Listeria monocytogenes is the cause of listeric diseases. Its natural habitat is the soil, but it can also be found in the intestinal canals of animals and people. It multiplies well in feed, plants, and also in the refrigerator, cold room.
From the point of view of cheese-making:
Listeria infections caused by cheeses are very rare, but if so, it is always the mayor news, as clinical cases can even result in death.
The most important rules are:
Clean, careful work and professional cheese making result in beautiful healthy cheeses.
Ration the mesophilic bacteria responsible for the initial maturation of milk. The acidification of cheese milk and cheese does not allow most pathogenic infectiouss to prevail, because milk is dominated by lactic acid bacteria.
Read more about this here:
Severe listeria infections of cheeses occur in soft cheeses ripened for 10-25 days. Soft cheeses that are made from raw milk with milder acidification has higher risk for infection. Most endangered cheeses are camembert, brie, mascalpone. Mouldy cheeses lose their acidity during ripening (increasing pH), so they open the way for latent listeria. In addition, such cheeses are consumed precisely when the infection is at its peak. (days 14-25)
The listeria is destroyed by pasteurised temperatures, so as a preventive thing, such cheeses should be made from pasteurised milk or have the necessary expertise and lab background.
Practice and statistics show that this disease is caused by goat's milk eaten raw, but any raw milk can in principle carry such a virus. The risk of infection is eliminated by heat treatment of milk or significantly reduced in milk products processed into cheese. In a sour environment, after a few days, the virus loses its infectivity.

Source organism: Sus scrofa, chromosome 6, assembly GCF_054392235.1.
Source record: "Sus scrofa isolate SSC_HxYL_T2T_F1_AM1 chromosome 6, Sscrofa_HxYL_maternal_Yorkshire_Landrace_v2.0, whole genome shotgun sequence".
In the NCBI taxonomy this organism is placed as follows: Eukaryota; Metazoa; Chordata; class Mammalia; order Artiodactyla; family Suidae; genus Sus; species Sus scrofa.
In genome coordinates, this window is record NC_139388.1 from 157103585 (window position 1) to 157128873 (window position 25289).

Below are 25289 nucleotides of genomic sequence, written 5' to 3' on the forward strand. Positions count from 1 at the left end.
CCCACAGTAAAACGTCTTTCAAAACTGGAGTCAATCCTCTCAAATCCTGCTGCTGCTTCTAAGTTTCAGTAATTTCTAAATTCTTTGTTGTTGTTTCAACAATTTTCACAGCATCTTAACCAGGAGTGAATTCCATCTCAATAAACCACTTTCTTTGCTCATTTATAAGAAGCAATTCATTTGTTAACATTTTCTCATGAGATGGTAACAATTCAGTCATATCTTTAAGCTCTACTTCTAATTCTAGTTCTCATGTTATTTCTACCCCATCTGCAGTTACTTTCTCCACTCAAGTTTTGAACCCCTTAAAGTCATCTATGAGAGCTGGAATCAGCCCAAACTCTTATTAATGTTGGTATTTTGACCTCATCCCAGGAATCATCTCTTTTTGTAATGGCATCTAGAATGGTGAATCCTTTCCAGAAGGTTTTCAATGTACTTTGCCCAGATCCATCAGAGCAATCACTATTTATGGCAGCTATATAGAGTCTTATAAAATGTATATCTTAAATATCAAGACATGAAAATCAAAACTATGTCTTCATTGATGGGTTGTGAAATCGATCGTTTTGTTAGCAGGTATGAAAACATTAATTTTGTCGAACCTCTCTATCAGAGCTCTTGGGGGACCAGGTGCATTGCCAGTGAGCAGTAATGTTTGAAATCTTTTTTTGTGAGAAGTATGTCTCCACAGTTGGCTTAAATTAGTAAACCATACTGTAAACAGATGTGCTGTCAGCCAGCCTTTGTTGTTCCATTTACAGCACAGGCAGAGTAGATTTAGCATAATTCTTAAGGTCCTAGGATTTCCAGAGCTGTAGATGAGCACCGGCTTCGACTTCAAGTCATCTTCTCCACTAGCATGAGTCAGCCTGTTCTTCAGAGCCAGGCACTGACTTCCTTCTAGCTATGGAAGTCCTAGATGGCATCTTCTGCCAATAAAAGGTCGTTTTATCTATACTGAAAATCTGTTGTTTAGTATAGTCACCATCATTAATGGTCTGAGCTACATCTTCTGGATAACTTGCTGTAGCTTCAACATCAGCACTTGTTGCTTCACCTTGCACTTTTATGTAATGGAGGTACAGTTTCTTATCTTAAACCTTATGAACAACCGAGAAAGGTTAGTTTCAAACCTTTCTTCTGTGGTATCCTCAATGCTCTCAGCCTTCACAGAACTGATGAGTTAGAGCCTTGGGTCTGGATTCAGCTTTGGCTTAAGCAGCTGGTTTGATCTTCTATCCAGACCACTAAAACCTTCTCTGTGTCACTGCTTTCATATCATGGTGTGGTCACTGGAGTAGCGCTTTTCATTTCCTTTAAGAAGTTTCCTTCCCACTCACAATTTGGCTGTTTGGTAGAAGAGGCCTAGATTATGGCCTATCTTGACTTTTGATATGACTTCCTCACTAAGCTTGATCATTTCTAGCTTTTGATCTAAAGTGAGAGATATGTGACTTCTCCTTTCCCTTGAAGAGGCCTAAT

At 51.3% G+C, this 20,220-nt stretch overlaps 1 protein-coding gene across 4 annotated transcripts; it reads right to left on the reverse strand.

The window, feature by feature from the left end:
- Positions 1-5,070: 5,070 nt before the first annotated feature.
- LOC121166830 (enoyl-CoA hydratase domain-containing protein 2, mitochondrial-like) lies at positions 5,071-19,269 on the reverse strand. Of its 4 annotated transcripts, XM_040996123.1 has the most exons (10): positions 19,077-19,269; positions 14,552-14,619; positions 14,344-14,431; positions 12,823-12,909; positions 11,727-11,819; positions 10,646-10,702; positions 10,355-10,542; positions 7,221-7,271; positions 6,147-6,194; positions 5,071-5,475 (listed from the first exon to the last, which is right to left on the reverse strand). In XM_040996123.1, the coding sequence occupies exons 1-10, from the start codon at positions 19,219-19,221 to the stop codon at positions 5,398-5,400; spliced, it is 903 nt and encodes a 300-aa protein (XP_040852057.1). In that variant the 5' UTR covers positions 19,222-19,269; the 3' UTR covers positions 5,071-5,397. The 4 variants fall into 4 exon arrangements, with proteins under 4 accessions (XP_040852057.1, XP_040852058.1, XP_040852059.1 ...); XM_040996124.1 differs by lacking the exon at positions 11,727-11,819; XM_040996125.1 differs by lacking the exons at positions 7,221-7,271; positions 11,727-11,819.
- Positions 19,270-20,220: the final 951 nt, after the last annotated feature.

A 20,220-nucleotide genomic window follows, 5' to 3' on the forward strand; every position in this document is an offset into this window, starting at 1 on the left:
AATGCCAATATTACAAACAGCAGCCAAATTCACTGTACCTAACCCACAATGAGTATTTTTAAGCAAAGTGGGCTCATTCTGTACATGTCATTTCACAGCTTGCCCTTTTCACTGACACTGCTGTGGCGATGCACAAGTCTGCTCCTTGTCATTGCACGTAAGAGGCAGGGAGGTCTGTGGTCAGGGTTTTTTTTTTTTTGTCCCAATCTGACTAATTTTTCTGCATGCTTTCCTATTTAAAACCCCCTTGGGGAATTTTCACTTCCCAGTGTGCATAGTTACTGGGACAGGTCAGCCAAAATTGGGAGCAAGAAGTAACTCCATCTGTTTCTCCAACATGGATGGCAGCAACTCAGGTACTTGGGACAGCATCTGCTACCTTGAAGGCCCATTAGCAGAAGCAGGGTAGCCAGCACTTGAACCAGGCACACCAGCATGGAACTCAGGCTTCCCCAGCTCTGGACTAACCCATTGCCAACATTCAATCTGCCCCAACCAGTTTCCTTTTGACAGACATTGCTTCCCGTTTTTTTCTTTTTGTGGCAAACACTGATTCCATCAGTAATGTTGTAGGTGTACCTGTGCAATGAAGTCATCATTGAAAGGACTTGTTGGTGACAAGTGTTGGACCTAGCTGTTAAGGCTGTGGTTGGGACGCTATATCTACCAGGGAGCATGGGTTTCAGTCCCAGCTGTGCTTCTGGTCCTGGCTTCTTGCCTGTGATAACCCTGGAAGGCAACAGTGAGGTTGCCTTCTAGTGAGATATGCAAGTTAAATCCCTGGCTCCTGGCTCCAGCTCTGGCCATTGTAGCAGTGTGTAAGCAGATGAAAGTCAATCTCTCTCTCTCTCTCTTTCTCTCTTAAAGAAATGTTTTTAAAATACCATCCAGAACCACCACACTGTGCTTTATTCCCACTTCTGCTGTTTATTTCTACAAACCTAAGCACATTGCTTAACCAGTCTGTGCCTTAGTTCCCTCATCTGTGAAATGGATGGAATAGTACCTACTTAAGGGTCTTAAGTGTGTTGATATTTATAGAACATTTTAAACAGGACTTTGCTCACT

Bacteriophagic infections are much more common in pasteurized milk, they are much less common when processing raw milk. These viruses, which destroy lactic acid bacteria, are the main cause of acidification disorders.
Types of heat treatments when making homemade dairy products
Before making yoghurt varieties:
Some species of Clostridium cause rotting and stretching due to their protein-disrupting effect. Before making yogurt, the milk should be heated above pasteurized temperature so that these strains are destroyed. This means a minimum of 86°C at all points of milk. The homemaker must heat the milk up to at least 90-92°C to make sure it is safe. Then rapid cooling back to the recommended temperature of mixing culture. (43-48°C) The proteins of milk that have undergone heat treatment are dehydrated and therefore form a stronger- firmer curd. This is true if the milk is to be clotted acidically. In this respect, it is beneficial to heat the milk before making yogurt, kefir, clotted milk, because a more whey-holding and firmer curd is formed.
Gentle pasteurization for cheese preparation: